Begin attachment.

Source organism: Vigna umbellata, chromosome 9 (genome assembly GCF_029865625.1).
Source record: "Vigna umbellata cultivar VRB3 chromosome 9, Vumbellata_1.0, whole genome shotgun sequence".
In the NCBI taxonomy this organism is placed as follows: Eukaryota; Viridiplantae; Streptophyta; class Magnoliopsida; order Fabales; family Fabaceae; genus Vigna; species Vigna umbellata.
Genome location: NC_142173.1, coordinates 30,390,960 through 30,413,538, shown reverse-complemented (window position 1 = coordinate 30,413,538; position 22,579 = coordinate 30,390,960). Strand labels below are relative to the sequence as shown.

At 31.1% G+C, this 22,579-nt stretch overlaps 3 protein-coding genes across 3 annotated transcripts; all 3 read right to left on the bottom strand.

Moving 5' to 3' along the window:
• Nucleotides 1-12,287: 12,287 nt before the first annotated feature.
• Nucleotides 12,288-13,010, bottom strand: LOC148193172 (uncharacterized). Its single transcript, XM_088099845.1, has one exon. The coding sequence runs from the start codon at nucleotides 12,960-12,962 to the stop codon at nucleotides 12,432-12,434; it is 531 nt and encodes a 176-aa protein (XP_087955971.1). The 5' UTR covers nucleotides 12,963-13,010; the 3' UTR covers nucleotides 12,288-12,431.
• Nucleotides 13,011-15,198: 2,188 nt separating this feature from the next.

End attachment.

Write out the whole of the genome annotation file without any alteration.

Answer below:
Source organism: Vigna umbellata, chromosome 9 (genome assembly GCF_029865625.1).
Source record: "Vigna umbellata cultivar VRB3 chromosome 9, Vumbellata_1.0, whole genome shotgun sequence".
In the NCBI taxonomy this organism is placed as follows: Eukaryota; Viridiplantae; Streptophyta; class Magnoliopsida; order Fabales; family Fabaceae; genus Vigna; species Vigna umbellata.
Genome location: NC_142173.1, coordinates 30,390,960 through 30,413,538, shown reverse-complemented (window position 1 = coordinate 30,413,538; position 22,579 = coordinate 30,390,960). Strand labels below are relative to the sequence as shown.

At 31.1% G+C, this 22,579-nt stretch overlaps 3 protein-coding genes across 3 annotated transcripts; all 3 read right to left on the bottom strand.

Moving 5' to 3' along the window:
• Nucleotides 1-12,287: 12,287 nt before the first annotated feature.
• Nucleotides 12,288-13,010, bottom strand: LOC148193172 (uncharacterized). Its single transcript, XM_088099845.1, has one exon. The coding sequence runs from the start codon at nucleotides 12,960-12,962 to the stop codon at nucleotides 12,432-12,434; it is 531 nt and encodes a 176-aa protein (XP_087955971.1). The 5' UTR covers nucleotides 12,963-13,010; the 3' UTR covers nucleotides 12,288-12,431.
• Nucleotides 13,011-15,198: 2,188 nt separating this feature from the next.